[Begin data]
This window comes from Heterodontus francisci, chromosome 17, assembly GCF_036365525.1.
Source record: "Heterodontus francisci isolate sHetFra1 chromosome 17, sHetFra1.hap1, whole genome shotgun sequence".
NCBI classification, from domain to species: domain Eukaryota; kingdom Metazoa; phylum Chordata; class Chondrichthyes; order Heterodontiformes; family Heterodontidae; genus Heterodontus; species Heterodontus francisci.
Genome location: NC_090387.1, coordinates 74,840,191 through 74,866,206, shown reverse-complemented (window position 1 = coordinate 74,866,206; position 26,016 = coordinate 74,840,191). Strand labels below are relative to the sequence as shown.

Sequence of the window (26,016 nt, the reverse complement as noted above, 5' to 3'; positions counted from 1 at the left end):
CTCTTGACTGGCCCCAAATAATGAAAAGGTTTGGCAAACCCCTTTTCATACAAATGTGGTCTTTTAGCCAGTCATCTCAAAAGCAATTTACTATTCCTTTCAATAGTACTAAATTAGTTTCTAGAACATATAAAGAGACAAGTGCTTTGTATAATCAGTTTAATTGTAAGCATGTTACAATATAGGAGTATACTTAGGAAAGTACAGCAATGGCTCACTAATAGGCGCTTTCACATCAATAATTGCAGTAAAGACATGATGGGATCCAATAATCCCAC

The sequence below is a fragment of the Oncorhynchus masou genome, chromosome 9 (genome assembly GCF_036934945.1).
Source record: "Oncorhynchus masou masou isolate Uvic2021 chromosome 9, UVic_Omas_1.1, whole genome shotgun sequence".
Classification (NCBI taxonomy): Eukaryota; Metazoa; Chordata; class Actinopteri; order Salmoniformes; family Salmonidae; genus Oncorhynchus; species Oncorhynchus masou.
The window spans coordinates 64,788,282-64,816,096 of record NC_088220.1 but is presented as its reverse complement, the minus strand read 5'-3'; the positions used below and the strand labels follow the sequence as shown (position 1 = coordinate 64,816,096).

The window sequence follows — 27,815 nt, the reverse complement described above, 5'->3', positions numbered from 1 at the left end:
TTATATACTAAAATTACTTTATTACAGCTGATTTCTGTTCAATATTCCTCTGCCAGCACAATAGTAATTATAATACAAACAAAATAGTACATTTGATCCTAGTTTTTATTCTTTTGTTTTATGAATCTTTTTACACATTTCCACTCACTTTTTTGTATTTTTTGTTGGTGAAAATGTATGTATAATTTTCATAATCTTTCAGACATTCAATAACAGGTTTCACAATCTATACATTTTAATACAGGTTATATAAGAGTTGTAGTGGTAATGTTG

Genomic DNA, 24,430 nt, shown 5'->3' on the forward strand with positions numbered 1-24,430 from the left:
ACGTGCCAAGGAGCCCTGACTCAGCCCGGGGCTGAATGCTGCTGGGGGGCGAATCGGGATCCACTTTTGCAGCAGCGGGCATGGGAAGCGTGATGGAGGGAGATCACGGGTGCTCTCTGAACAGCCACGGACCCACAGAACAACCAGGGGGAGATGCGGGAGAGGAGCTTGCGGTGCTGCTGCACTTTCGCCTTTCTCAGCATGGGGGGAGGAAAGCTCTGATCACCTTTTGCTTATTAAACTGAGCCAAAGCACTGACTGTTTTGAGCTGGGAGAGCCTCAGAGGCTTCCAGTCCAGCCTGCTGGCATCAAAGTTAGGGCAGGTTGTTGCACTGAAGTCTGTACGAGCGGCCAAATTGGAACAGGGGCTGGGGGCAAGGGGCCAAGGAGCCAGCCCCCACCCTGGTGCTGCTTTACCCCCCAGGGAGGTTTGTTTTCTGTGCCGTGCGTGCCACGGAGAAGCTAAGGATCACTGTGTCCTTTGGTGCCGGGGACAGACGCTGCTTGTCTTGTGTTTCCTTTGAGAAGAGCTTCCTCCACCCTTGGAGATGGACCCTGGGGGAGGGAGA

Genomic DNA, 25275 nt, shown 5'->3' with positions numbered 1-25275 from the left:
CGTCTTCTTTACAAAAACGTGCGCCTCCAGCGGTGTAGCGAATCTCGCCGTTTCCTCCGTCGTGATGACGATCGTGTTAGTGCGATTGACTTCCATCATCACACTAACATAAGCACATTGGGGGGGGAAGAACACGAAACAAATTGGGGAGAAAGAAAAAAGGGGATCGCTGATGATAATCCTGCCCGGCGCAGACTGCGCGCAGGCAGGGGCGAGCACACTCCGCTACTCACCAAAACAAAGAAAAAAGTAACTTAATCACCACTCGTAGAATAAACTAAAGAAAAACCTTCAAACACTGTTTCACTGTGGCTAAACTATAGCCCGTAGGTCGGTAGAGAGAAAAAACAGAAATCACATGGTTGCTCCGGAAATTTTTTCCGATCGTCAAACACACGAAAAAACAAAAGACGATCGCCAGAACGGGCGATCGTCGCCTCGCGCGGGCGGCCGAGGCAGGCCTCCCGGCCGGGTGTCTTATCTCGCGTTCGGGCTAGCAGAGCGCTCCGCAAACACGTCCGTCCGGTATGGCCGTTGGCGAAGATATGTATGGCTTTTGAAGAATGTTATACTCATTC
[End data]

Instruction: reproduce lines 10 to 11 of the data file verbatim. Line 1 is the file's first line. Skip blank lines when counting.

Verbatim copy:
The window spans coordinates 64,788,282-64,816,096 of record NC_088220.1 but is presented as its reverse complement, the minus strand read 5'-3'; the positions used below and the strand labels follow the sequence as shown (position 1 = coordinate 64,816,096).

The window sequence follows — 27,815 nt, the reverse complement described above, 5'->3', positions numbered from 1 at the left end: